Recent studies are finally corroborating what educators, mountain athletes and backpackers have always known: being in nature has profoundly positive effects on human beings.The sense of wonder and awe elicited by being in nature invites people to redirect concern away from the self and toward everything else. Those adventurous souls who have been touched by this quiet sense of awe and power tend to act more generously and ethically, since they feel a deeper connection to others and the world in general.
“True greatness comes not by favoritism but by fitness.” – MLK
Invoking the Vision of Dr. Martin Luther King Jr.
I have found that there’s much more I can do with my daily runs than build my esteem, enhance my mood, or see how my performance compares with others on the various social media networks. Instead of focusing so much on myself, I try to turn my attention outward. Rather than using my run to take a temporary break from dwelling on the world’s problems, I actually try to engage these issues more fully through running. It works wonders on my heart and mind.
Neuroscience has shown that the repetitive motions and complex cognitive functions of running can trigger neurotransmitters, chemicals that boost the brain’s connectivity, thought patterns and decision-making—human qualities that are often compromised by the stress of life, especially in these troubled political times. Meanwhile, spiritual traditions remind us that turning our attention outward, from self-concern to the welfare of others, is the key to peace, love, and sanity. Why not bring these two streams together?
Last month our country celebrated the annual holiday honoring the memory of Dr. Martin Luther King Jr. Dr. King was born on January 15th, 1929. On April 4th, 1968, he was assassinated at the Lorraine Motel in Memphis, Tennessee. He was just 39 years old. While Dr. King is primarily remembered as a civil rights leader, he also championed the cause of the poor, organizing the Poor People’s Campaign to address issues of economic justice. Dr. King was also a fierce critic of U.S. foreign policy and the Vietnam War.
On certain days every year I make it a point to actively remember Dr. King’s life work, a body of teachings that are profoundly relevant to the world situation we face today. Before I lace up and hit the trails, I take a deep breath in remembrance of MLK, a true challenger who used his strength to improve other’s lives, becoming an inspiration to millions. I do these runs alone. I dedicate them to remembering my childhood beliefs and aspirations.
It was growing up in suburban Los Angeles during the era of forced busing (the practice of transporting students to racially segregated schools) that grounded my lifelong belief in civil and human rights. To renew my focus, I take some quiet time once in a while to review one of his sermons like “The Drum Major Instinct,” one of his most cited works. In this speech Dr. King reflected on his determination to leave a legacy of serving others. In that address he spoke these words:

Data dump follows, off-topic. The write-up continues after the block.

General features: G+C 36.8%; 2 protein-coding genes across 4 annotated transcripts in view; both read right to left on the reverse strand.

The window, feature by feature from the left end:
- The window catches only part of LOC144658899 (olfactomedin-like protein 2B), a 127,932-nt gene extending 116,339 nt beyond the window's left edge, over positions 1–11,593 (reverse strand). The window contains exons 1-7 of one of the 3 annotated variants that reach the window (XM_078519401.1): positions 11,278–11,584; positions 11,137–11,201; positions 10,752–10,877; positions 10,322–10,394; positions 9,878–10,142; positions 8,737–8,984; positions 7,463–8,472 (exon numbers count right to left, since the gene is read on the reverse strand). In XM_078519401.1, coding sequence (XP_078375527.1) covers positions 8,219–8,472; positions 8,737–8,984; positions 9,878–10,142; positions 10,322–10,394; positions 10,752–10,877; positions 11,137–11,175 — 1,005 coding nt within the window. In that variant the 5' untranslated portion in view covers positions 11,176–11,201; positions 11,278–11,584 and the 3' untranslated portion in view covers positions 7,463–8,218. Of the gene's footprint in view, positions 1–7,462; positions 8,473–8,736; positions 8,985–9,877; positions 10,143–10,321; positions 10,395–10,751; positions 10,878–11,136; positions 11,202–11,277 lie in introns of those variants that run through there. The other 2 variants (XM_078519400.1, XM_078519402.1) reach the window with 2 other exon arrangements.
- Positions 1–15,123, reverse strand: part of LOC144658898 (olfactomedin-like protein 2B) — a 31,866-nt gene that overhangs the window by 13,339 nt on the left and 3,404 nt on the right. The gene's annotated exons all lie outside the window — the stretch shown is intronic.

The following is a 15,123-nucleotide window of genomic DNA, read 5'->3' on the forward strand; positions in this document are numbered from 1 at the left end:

Deep down within all of us is an instinct. It’s a kind of drum major instinct-a desire to be out front, a desire to lead the parade, a desire to be first. And it is something that runs the whole gamut of life. So before we condemn anyone else for it, let us see that we all have the drum major instinct. We all want to be important, to surpass others, to achieve distinction, to lead the parade. Alfred Adler, the great psychoanalyst, contends that this is the dominant impulse. Sigmund Freud used to contend that sex was the dominant impulse, and Adler came with a new argument saying that this quest for recognition, this desire for attention, this desire for distinction is the basic impulse, the basic drive of human life, this drum major instinct.
Dr. King expressed his determination to leave a legacy of serving others. So I ask myself: How am I living? Would I like to be remembered for making a difference in other people’s lives? What would I like others to be able to say about how I helped people?
I commit my daily run to reflecting on these questions. Once I’ve cleared out my surface thoughts and emotions, I make a conscious shift: rather than trying to relieve my stress, I dive right into the heart of the world’s problems. I journal about my experience later in the day, and I do my best carry it with me after the run. By choosing to concentrate on his ideals of freedom, justice and equality during my run, I am making a firm internal statement: “I believe in civil rights and human rights for all.” I’ve even been known recite the mantra, “How long? Not long!” out loud as I run along the path, adding to the flow of biochemical energy that both calms my nerves and quickens my pace.
I do this as an act of faith. I believe that channeling my passion for running into the world situation is a direct way I can become emotionally healthy and abundant. I dedicate the “can do” attitude and steady inner drive I manifest while running into making a better world for everyone in my life.